Hard Facts, Inc.

Copyright 2005: Hard Facts, Inc. 


Company Info
Whats New
Contact Us






Hackensack River Bridge


The Lincoln Highway Bridge that carries Routes 1 and 9 across the Hackensack River in Jersey City was struck by a mail truck and knocked out a traffic barrier that swings across the roadway and rendered it out of service. A second traffic safety gate and alarm bells were also broken. In an emergency plan, Jersey City police officers blocked traffic and placed flares to warn motorist of the danger. The bridge operator watched as two officers placed flares on the bridge and then got back into their truck. Moments earlier, the chief bridge operator went down to the bridge deck to speak to two other police officers. He informed them a tugboat was waiting to pass and the bridge would be open for 15-20 minutes – he then went back upstairs to his office.


The Captain of the tugboat received word from the bridge operator that the deck was being lifted. As he was getting closer to the bridge, he noticed a vehicle move toward the center of the bridge. As the bridge deck rose quietly, an emergency truck in which two police officers were in was starting to move slowly forward. Other police officers began running after the truck, shouting and waving flashing lights. The truck began to pick-up speed as it approached the center of the bridge but the deck was 78 feet in the air.


The Captain of the tugboat watched in horror as the truck arced off the edge of the bridge and plunged nose first toward the water, flipped over and sank immediately. As the bridge operator grabbed a life preserver and a rope, he saw no sign of the truck or the officers. The Captain of the tugboat used their spotlights to look for survivors but saw no one. Within minutes, the Coast Guard, police and rescue vehicles, boats and divers searched frantically in the thick fog and water.


About 90 minutes later, they recovered one officer’s body. The body of the second officer was found four days later by a New York City police diver.


At the request of the Jersey City Police Department Hard Facts was retained to assist in their investigation of the matter. Our services included an examination of the truck to determine if any mechanical or electrical defects contributed to this loss.


Egg Harbor Township


The Atlantic County Prosecutor’s Office requested our assistance in the Egg Harbor Township tragedy where an SUV plowed into a house and landed on a sleeping couple in their bed.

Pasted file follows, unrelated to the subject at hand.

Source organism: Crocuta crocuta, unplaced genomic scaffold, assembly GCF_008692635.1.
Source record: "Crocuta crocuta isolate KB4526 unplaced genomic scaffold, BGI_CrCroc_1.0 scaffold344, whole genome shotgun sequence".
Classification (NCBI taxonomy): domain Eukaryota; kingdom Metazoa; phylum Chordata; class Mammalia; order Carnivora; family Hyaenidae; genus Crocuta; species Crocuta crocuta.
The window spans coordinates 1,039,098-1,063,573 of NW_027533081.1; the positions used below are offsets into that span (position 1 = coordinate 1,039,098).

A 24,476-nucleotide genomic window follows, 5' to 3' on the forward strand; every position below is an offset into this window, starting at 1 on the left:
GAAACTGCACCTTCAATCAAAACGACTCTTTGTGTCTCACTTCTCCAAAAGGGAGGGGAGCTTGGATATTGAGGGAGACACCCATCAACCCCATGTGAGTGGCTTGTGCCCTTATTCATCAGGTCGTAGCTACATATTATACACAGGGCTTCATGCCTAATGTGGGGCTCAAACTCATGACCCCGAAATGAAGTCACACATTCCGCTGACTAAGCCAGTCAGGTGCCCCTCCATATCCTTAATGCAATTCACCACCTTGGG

Authorities said the driver was unable to back the truck out of the house but tried to escape on foot before being caught by bystanders and neighbors.


Our investigation included ascertaining the mechanical integrity of the vehicle.






Even though four-wheel steering failed on compact Japanese cars in the 1980s and 1990s, don’t write it off just yet.


Delphi Corp. engineered the system offered on Chevy Silverado, GMC Sierra pickups, Chevy Suburban and GMC Yukon SUV’s from 2002 to 2005. The innovation was greeted with little enthusiasm by consumers but it probably had more to do with poor marketing rather than a lack of performance. By electronically enabling the rear wheels to turn as much as 12 degrees – it was the first production application of steer-by-wire, the so-called Quadrasteer system reduced the turning radius of those GM trucks from 44 feet to just 36.5 feet.


Quadrasteer improved high-speed cornering stability because it helped keep the vehicle’s body from leaning during turns. It was aimed at drivers who often towed boats and trailers. Quadrasteer hit the market as a hefty $4,495 option. GM later reduced it to $2,000 but did little to promote it. Delphi hopes to sell it to another manufacturer. Look for four-wheel steering to appear on a Ford Dodge, Toyota or Nissan pick-up.




The idea of using an infrared camera to detect heat-emitting objects in front or on the sides of a vehicle was a good one. GM’s choice of the 2000 Cadillac DeVille to roll out the new technology was not, nor was the method of display – on the windshield. The grille-mounted camera focused on the area round the front of the car and could see as far ahead as 500 yards. Ghostly images were projected on the lower left portion of the windshield. If a car was moving at, say, 50 mph, it could be hard for the driver to stay focused on the road while looking at the picture on the windshield.


It was a pricey option (about $2,200) but Cadillac dropped the option after the 2005 model year. Night vision systems are not dead. Autoliv and Siemens VDO offer newer versions with better displays that are much easier on the eyes.




Many vehicles on the road already have at least some ability to capture and store data such as vehicle speed and seat belt status. Black boxes help automakers diagnose hard-to-trace electrical problems. The devices also assist accident investigators as they determine what happened before, during and after a crash. Any part of the vehicle that has a sensor, from the seats to the brake system, can feed data into the black box.


Automakers could use the information in black boxes to defend themselves against lawsuits involving claims of defects…..or lawyers could use the information to prove a component failed. Black boxes are controversial, some feel, because the information they contain could be used to usurp a person’s right to privacy.






You trust the quality and integrity of our engineering services. You can expect no less from our investigative team.





All of our automotive experts are now licensed locksmiths as a result of correspondence with the State of New Jersey, Office of the Attorney General, Department of Law and Public Safety, Division of Consumer Affairs, Fire Alarm, Burglar Alarm and Locksmith Advisory Committee over the past two years.





Our new website can be reached through the following web addresses:







Stay connected for all our upcoming events!